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PAGE 3

The Will
by [?]

“‘These are my last thoughts, and my last wish.

“‘MATHILDE DE CROIXLUCE.'”

“Monsieur de Courcils had risen and he cried:

“‘It is the will of a madwoman.’

“Then Monsieur de Bourneval stepped forward and said in a loud, penetrating voice: ‘I, Simon de Bourneval, solemnly declare that this writing contains nothing but the strict truth, and I am ready to prove it by letters which I possess.’

“On hearing that, Monsieur de Courcils went up to him, and I ‘thought that they were going to attack each other. There they stood, both of them tall, one stout and the other thin, both trembling. My mother’s husband stammered out: ‘You are a worthless wretch!’ And the other replied in a loud, dry voice: ‘We will meet elsewhere, monsieur. I should have already slapped your ugly face and challenged you long since if I had not, before everything else, thought of the peace of mind during her lifetime of that poor woman whom you caused to suffer so greatly.’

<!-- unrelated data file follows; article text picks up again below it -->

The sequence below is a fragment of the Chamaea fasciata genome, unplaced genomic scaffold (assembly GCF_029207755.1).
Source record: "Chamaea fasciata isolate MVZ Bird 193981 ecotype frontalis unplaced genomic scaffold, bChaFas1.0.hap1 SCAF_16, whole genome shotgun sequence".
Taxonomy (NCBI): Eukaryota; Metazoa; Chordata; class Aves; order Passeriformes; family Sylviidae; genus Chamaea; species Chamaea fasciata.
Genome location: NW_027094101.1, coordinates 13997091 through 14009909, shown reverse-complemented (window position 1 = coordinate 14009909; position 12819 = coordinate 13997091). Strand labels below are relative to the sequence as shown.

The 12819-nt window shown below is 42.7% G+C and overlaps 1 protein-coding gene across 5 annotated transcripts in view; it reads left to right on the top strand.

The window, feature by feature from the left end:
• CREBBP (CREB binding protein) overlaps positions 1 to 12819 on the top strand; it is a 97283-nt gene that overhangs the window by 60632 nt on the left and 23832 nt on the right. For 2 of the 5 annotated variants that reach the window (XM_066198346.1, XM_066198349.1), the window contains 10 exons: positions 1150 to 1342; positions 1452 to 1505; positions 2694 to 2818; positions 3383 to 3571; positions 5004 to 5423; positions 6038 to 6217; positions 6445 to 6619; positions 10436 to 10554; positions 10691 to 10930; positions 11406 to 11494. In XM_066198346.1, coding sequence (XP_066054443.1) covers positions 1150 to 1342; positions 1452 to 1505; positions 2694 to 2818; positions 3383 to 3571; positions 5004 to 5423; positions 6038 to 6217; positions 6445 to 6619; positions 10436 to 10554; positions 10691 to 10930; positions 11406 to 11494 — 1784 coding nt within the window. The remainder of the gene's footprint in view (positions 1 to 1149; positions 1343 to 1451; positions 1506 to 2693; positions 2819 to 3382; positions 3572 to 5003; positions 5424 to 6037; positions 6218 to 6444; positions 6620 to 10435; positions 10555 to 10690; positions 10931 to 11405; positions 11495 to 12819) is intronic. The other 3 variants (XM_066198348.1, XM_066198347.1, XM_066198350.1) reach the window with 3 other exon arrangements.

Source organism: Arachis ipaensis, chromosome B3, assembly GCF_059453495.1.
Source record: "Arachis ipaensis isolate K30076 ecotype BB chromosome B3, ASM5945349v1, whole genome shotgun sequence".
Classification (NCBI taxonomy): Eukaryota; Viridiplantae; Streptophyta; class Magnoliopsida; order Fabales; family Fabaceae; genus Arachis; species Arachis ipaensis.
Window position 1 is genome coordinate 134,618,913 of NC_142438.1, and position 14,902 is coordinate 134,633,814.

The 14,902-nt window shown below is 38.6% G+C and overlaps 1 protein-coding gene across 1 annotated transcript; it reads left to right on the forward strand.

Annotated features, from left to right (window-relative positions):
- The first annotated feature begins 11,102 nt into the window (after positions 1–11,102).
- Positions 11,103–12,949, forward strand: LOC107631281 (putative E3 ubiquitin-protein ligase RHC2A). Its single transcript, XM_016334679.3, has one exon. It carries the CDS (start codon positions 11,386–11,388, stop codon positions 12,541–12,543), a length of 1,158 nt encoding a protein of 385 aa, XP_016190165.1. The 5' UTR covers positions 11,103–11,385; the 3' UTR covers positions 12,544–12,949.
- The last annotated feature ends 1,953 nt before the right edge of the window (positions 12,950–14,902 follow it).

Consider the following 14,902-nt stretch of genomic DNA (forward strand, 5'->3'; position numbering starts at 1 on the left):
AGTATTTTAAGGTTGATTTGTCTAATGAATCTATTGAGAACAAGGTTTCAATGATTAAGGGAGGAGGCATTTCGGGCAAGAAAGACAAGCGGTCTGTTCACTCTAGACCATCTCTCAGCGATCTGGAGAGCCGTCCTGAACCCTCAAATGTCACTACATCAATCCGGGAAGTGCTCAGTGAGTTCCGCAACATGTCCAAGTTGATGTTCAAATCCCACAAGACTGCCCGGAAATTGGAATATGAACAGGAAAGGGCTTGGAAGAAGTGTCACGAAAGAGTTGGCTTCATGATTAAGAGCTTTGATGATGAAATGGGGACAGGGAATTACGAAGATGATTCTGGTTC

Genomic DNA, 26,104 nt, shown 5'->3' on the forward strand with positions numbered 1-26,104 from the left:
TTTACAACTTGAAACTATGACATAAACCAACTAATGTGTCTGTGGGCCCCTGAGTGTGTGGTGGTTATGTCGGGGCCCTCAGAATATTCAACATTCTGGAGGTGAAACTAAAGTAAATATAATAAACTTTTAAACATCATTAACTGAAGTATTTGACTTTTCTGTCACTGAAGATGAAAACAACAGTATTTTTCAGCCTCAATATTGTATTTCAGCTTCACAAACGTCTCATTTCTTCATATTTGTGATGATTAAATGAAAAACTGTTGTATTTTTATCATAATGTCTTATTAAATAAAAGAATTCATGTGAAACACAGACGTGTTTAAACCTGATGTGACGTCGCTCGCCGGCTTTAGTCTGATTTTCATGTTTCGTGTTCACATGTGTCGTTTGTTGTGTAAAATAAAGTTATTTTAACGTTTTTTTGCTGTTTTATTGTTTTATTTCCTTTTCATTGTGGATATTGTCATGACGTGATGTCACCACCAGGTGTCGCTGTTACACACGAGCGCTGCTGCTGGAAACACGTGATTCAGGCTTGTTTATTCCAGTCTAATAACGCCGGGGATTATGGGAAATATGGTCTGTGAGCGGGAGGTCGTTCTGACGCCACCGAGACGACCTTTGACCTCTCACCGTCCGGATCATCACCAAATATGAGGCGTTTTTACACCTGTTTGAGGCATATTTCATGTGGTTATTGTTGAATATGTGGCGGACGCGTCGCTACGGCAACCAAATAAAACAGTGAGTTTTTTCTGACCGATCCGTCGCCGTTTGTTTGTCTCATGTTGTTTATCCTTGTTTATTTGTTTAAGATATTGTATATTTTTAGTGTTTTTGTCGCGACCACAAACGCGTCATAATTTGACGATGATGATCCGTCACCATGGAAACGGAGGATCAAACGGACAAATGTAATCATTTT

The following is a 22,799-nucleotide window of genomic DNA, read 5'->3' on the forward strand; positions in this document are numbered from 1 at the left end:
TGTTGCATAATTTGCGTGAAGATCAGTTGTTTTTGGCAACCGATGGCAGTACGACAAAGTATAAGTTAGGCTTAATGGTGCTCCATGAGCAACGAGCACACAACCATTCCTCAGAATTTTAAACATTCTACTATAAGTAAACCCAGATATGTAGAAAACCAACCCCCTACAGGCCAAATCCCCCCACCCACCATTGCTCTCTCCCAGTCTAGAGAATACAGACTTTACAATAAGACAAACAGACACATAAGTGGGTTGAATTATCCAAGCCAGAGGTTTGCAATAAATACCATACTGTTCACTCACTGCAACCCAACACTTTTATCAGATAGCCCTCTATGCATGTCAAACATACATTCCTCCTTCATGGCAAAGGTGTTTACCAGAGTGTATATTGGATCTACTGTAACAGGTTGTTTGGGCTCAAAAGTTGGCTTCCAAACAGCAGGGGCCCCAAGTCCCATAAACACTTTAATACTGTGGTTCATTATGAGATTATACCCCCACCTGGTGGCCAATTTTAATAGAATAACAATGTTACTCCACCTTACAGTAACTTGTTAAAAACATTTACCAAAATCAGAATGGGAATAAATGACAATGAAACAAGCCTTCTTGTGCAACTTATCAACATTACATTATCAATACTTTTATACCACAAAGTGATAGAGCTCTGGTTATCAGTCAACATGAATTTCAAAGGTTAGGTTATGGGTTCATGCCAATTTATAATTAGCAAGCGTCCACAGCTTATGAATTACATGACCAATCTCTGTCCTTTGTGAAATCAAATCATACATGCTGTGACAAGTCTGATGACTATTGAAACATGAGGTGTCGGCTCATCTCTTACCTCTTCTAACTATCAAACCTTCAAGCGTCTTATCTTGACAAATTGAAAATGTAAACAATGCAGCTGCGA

“Then, turning to me, he said: ‘You are my son; will you come with me? I have no right to take you away, but I shall assume it, if you are willing to come with me: I shook his hand without replying, and we went out together. I was certainly three parts mad.

“Two days later Monsieur de Bourneval killed Monsieur de Courcils in a duel. My brothers, to avoid a terrible scandal, held their tongues. I offered them and they accepted half the fortune which my mother had left me. I took my real father’s name, renouncing that which the law gave me, but which was not really mine. Monsieur de Bourneval died three years later and I am still inconsolable.”

He rose from his chair, walked up and down the room, and, standing in front of me, said:

“Well, I say that my mother’s will was one of the most beautiful, the most loyal, as well as one of the grandest acts that a woman could perform. Do you not think so?”

I held out both hands to him, saying:

“I most certainly do, my friend.”